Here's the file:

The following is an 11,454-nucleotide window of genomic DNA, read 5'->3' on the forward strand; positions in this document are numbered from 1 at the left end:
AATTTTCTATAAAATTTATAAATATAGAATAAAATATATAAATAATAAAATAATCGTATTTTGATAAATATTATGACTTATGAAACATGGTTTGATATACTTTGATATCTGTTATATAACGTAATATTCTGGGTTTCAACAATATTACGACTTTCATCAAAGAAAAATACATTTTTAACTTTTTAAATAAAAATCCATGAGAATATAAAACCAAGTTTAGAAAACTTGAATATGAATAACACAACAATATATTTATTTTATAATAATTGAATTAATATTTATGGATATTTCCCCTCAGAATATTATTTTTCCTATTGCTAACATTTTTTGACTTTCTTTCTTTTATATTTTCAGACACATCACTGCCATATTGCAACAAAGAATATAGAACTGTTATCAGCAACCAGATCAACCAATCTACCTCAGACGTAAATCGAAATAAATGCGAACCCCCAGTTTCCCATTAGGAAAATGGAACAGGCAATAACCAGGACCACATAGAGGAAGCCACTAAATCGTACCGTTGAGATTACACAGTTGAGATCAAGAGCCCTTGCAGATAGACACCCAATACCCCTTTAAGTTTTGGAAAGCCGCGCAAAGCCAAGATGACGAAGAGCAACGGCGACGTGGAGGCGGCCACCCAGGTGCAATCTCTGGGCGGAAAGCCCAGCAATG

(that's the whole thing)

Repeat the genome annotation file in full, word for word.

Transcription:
The following is an 11,454-nucleotide window of genomic DNA, read 5'->3' on the forward strand; positions in this document are numbered from 1 at the left end:
AATTTTCTATAAAATTTATAAATATAGAATAAAATATATAAATAATAAAATAATCGTATTTTGATAAATATTATGACTTATGAAACATGGTTTGATATACTTTGATATCTGTTATATAACGTAATATTCTGGGTTTCAACAATATTACGACTTTCATCAAAGAAAAATACATTTTTAACTTTTTAAATAAAAATCCATGAGAATATAAAACCAAGTTTAGAAAACTTGAATATGAATAACACAACAATATATTTATTTTATAATAATTGAATTAATATTTATGGATATTTCCCCTCAGAATATTATTTTTCCTATTGCTAACATTTTTTGACTTTCTTTCTTTTATATTTTCAGACACATCACTGCCATATTGCAACAAAGAATATAGAACTGTTATCAGCAACCAGATCAACCAATCTACCTCAGACGTAAATCGAAATAAATGCGAACCCCCAGTTTCCCATTAGGAAAATGGAACAGGCAATAACCAGGACCACATAGAGGAAGCCACTAAATCGTACCGTTGAGATTACACAGTTGAGATCAAGAGCCCTTGCAGATAGACACCCAATACCCCTTTAAGTTTTGGAAAGCCGCGCAAAGCCAAGATGACGAAGAGCAACGGCGACGTGGAGGCGGCCACCCAGGTGCAATCTCTGGGCGGAAAGCCCAGCAATG